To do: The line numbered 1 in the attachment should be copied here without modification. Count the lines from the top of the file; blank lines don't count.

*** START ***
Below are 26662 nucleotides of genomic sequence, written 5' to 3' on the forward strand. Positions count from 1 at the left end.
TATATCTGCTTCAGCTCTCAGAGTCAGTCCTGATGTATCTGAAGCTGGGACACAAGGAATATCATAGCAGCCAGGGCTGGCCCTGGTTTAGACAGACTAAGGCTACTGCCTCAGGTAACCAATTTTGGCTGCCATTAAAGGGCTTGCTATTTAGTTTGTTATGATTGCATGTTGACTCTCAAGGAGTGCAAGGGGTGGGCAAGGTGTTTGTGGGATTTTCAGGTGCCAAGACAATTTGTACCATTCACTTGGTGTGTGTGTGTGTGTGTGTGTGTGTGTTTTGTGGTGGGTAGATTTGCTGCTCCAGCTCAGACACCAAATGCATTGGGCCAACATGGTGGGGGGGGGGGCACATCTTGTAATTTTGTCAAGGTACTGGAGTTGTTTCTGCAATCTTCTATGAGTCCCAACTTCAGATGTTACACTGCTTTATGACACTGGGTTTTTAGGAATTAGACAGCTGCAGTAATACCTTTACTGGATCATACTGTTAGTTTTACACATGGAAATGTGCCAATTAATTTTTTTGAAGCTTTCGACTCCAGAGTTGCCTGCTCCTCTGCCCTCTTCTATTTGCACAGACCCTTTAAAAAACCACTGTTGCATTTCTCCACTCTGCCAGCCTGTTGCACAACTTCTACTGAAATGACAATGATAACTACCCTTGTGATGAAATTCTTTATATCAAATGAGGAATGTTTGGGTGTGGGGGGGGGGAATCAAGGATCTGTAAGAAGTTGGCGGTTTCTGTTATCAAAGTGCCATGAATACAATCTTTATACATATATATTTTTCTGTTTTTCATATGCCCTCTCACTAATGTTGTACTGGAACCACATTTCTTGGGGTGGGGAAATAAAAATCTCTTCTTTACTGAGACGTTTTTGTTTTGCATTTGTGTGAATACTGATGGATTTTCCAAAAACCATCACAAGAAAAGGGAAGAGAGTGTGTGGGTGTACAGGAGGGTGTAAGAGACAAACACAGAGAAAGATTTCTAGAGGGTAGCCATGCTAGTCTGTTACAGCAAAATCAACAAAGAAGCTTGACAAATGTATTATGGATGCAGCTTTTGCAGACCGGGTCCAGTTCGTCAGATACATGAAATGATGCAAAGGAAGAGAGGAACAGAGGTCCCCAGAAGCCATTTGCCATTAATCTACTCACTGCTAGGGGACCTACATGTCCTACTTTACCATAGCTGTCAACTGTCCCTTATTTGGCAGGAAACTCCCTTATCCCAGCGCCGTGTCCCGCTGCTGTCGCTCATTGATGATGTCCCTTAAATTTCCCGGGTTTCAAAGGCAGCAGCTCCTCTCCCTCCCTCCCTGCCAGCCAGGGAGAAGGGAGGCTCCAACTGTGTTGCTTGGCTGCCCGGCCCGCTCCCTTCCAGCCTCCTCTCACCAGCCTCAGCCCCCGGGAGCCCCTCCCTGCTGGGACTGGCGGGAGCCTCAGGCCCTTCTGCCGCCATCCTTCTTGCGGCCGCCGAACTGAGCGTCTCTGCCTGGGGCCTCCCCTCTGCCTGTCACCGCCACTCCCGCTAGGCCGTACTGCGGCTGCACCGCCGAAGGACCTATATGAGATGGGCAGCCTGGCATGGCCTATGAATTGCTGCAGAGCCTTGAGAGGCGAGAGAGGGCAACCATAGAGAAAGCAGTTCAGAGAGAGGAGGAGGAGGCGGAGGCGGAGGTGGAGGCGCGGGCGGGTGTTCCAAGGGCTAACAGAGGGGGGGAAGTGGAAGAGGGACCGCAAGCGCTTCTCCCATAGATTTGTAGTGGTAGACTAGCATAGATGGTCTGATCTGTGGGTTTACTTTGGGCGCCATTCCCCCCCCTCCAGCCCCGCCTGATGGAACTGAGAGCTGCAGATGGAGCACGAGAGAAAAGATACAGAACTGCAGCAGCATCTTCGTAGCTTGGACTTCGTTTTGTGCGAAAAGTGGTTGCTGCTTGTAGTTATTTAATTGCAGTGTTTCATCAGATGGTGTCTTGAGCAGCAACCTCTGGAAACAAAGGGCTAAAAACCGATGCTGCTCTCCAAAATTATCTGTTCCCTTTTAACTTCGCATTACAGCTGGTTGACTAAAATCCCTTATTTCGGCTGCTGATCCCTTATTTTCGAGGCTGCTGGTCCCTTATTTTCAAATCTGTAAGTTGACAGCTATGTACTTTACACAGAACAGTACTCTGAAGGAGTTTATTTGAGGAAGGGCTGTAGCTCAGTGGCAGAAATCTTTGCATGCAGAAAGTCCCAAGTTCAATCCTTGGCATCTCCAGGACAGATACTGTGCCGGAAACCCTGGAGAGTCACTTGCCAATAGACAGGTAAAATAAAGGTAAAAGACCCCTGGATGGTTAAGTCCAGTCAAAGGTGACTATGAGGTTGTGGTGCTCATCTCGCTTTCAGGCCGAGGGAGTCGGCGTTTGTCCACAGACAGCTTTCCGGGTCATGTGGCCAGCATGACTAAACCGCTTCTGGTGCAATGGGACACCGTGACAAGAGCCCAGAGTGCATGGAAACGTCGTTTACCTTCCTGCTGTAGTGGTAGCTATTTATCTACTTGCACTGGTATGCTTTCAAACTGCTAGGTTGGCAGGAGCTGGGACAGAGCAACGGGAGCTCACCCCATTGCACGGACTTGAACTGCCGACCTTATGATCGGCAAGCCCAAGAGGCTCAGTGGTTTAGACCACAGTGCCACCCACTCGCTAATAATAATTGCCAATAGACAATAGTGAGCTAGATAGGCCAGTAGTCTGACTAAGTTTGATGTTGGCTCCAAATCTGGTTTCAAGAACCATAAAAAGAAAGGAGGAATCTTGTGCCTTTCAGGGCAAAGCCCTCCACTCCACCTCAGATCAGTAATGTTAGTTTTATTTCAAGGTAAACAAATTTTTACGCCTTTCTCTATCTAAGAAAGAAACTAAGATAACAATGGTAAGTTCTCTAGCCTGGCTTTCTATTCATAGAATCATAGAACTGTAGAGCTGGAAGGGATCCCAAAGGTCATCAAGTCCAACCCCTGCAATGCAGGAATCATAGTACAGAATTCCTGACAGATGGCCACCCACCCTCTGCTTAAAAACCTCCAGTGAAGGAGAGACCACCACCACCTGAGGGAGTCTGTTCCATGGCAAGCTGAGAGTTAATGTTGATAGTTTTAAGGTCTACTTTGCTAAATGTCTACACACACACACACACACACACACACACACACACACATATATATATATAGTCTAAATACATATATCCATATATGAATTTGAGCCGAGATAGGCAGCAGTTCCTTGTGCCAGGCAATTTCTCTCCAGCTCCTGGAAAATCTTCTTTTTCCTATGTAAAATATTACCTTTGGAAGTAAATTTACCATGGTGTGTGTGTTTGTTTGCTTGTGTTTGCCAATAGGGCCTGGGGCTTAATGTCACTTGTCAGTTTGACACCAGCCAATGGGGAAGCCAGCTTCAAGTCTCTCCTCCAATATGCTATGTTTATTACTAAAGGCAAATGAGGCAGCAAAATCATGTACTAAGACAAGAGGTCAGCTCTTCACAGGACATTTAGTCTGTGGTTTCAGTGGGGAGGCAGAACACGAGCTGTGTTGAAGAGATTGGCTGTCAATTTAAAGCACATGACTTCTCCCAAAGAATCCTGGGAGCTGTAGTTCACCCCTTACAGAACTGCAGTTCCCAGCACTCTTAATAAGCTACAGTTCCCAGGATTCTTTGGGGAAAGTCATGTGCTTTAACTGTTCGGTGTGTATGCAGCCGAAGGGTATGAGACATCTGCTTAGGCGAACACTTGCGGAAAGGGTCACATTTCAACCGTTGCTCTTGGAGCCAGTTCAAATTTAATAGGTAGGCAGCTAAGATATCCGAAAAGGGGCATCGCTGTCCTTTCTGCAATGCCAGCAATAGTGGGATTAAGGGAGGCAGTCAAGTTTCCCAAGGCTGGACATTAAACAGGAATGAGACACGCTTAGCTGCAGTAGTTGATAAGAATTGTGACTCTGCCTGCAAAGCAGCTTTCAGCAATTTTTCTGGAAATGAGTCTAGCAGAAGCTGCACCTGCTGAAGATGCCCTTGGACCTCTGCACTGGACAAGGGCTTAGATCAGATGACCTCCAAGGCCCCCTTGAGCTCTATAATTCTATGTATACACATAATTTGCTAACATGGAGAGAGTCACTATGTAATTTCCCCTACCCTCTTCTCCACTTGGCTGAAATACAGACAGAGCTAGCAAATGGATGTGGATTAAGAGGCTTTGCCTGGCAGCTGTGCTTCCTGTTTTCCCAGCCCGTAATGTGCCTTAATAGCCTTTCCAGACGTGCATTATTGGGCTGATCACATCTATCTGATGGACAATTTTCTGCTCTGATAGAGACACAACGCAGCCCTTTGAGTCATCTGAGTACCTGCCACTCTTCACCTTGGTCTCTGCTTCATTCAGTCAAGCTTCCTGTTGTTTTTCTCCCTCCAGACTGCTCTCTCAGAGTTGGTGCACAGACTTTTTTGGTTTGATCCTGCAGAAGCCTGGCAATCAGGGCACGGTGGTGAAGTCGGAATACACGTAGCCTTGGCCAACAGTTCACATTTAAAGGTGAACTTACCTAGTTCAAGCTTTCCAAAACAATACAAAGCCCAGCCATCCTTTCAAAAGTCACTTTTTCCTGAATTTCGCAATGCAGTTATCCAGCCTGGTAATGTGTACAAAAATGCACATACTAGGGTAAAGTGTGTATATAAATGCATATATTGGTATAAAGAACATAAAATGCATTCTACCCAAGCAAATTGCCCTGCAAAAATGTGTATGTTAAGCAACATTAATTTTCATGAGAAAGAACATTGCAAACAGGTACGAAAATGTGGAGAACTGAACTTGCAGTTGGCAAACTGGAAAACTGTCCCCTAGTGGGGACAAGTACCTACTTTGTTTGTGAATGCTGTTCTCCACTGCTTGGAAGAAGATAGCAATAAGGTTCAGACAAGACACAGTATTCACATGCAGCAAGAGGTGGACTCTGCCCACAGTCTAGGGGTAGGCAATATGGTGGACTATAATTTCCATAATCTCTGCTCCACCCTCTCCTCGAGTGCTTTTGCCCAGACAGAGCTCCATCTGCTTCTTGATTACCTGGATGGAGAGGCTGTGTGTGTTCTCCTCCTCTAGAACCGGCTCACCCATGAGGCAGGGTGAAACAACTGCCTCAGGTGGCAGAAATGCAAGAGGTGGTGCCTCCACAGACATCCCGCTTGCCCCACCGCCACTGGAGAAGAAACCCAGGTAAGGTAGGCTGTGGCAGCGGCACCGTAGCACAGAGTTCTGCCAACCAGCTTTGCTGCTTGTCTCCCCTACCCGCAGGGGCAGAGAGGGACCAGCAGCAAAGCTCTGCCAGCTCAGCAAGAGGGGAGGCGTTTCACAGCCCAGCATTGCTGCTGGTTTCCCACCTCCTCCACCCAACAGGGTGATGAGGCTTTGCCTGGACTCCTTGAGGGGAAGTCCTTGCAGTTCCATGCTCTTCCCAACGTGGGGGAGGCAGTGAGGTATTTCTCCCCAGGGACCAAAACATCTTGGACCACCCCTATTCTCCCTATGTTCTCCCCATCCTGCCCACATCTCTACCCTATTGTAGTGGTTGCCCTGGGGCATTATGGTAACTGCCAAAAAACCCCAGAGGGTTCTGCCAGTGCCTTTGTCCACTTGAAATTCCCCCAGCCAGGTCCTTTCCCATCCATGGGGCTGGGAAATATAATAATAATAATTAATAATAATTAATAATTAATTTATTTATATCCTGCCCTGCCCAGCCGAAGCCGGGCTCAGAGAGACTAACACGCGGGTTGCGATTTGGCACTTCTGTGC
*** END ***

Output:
Below are 26662 nucleotides of genomic sequence, written 5' to 3' on the forward strand. Positions count from 1 at the left end.